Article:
Circular RNA (circRNA) is a type of non-coding RNA that forms a covalently closed continuous loop through a process called “back-splicing,” in which a downstream splice donor site is joined with an upstream splice acceptor site. RNA with circular structures were first documented in the 1970s, but were thought to be specific to pathogens such as hepatitis D virus (Kos et al., 1986) and a plant viroid (Sanger et al., 1976). In the 1990s, the presence of several circRNAs was reported (Nigro et al., 1991; Cocquerelle et al., 1992, 1993; Capel et al., 1993), but the overall picture of circRNAs in the human transcriptome remained unclear. Recent advances in RNA sequencing technology and bioinformatics tools have revealed that more than 180,000 circRNAs are present in human transcriptomes (Dong et al., 2018) and the expression pattern of circRNAs varies among cell types and developmental stages (Memczak et al., 2013; Salzman et al., 2013). Furthermore, the abundance of circRNAs is not correlated with that of the cognate linear RNA (Salzman et al., 2013), indicating distinct regulatory mechanisms and cellular functions of circRNAs.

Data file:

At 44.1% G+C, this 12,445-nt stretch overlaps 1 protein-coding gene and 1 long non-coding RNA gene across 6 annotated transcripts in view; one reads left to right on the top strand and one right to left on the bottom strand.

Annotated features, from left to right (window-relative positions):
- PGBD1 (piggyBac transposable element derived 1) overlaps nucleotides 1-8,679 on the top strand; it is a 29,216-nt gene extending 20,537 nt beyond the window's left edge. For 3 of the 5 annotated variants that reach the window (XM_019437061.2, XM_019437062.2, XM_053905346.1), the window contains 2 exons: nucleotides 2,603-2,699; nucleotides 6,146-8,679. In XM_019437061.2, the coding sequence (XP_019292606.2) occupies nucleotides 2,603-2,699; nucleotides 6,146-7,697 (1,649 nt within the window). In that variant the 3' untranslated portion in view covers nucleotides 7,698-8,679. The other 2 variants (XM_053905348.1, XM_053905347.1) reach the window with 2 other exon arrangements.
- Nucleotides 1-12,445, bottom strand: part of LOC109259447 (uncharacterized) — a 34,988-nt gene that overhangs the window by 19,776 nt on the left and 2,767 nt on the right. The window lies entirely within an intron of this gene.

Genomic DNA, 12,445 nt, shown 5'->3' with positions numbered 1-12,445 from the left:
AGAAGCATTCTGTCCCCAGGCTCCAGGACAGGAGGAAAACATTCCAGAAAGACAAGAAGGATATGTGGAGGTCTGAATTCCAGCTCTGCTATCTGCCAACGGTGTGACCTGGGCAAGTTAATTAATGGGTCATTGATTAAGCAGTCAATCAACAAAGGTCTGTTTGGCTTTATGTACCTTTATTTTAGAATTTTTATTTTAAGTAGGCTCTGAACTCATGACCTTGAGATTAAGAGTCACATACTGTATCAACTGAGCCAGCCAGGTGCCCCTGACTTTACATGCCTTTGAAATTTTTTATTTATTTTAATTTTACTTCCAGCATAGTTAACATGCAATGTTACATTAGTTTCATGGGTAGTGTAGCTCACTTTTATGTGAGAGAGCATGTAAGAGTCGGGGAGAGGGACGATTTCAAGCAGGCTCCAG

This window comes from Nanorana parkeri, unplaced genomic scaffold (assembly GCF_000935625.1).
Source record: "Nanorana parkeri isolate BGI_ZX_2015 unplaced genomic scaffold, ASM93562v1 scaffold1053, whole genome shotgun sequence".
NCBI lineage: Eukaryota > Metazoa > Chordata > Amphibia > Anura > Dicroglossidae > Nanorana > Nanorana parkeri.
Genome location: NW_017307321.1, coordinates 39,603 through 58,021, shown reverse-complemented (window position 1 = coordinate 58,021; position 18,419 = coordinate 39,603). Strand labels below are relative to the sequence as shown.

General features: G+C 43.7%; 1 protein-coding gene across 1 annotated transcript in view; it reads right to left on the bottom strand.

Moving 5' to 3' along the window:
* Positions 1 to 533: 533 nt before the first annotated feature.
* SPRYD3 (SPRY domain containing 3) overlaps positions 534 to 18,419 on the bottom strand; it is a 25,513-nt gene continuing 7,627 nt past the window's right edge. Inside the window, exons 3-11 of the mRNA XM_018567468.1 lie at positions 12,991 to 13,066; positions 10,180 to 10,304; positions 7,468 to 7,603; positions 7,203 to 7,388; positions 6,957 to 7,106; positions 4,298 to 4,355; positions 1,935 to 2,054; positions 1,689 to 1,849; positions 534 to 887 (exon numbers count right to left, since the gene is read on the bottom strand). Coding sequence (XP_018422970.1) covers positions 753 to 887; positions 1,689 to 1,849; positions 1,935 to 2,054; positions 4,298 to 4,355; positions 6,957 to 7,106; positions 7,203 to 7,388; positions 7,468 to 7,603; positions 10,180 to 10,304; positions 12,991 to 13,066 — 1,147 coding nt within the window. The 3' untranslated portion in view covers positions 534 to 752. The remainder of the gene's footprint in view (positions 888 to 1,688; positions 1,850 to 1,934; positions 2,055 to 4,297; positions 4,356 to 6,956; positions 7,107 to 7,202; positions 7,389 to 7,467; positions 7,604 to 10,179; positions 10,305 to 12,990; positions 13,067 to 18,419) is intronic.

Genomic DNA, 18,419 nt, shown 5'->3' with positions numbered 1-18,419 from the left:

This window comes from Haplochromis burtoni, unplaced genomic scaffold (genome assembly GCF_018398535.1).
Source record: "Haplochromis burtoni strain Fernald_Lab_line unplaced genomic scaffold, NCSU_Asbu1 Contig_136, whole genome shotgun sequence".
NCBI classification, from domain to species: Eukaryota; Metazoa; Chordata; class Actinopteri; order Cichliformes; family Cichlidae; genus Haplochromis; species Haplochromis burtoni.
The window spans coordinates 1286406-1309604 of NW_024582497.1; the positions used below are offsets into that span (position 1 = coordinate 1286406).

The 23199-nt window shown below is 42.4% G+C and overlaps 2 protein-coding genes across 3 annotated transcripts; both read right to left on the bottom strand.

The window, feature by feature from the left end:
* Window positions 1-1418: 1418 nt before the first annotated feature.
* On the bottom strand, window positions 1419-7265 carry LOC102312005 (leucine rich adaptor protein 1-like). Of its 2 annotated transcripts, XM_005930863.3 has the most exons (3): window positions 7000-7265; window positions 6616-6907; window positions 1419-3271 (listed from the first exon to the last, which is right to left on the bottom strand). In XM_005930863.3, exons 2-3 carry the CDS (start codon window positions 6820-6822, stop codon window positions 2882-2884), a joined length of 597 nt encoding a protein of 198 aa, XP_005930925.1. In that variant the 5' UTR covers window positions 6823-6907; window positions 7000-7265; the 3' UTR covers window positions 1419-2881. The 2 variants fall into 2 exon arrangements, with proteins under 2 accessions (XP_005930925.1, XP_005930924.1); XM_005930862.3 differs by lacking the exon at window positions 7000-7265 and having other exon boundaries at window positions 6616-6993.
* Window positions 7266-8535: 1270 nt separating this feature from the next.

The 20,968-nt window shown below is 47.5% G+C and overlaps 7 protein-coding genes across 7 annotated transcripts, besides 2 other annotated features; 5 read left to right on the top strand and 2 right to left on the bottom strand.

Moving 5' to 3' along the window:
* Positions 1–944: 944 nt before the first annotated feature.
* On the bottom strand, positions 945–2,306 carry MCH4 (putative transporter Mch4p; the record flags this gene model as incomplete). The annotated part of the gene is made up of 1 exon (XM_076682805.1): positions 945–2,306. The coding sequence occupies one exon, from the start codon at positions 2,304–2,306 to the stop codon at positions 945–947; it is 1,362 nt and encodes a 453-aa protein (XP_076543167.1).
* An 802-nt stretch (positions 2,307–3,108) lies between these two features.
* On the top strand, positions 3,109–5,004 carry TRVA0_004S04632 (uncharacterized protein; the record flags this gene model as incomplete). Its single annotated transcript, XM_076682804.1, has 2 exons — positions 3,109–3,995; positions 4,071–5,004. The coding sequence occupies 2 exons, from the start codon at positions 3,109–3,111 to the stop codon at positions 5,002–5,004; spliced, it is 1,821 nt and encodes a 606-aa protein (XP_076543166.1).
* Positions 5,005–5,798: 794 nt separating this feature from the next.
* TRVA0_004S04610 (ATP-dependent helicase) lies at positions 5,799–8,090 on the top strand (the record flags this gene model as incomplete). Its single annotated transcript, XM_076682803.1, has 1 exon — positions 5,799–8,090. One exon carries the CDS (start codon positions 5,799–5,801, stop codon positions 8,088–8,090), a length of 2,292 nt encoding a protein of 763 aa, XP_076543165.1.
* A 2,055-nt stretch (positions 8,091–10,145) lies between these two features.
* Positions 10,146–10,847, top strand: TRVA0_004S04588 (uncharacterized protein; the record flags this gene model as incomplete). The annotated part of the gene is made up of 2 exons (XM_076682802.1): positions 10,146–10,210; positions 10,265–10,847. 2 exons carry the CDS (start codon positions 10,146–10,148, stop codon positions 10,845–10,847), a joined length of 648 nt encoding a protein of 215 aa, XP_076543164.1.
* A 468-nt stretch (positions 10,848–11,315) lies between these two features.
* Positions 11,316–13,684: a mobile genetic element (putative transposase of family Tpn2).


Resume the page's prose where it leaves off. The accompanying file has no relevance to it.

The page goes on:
The abundance of circRNA is negatively correlated with cell proliferation rates (Bachmayr-Heyda et al., 2015) and the global expression level of circRNA is downregulated in a diverse range of cancers, including osteosarcoma, colorectal adenocarcinoma, renal cell carcinoma, hepatocellular carcinoma (HCC), lung adenocarcinoma, gastric adenocarcinoma, and prostate cancer (Vo et al., 2019). This is possibly because circRNAs are more stable than linear RNAs (Li et al., 2015). That is, circRNAs can accumulate in non-proliferating cells, whereas in proliferating cells circRNAs are distributed to daughter cells and thus diluted. Despite the global downregulation of circRNA in cancer, some circRNAs are aberrantly expressed and essential for cancer cell proliferation. RNA interference screening using short hairpin RNAs that target back-splicing junctions and linear transcripts outside of circRNA exons, to assess distinct functions of circRNAs and their parental linear RNAs in prostate cancer cells, revealed that 171 circRNAs were essential for proliferation, whereas their linear counterparts were not (Chen S. et al., 2019). These results show that circRNAs are not mere byproducts of splicing, but play important roles in carcinogenesis independent of their linear transcripts.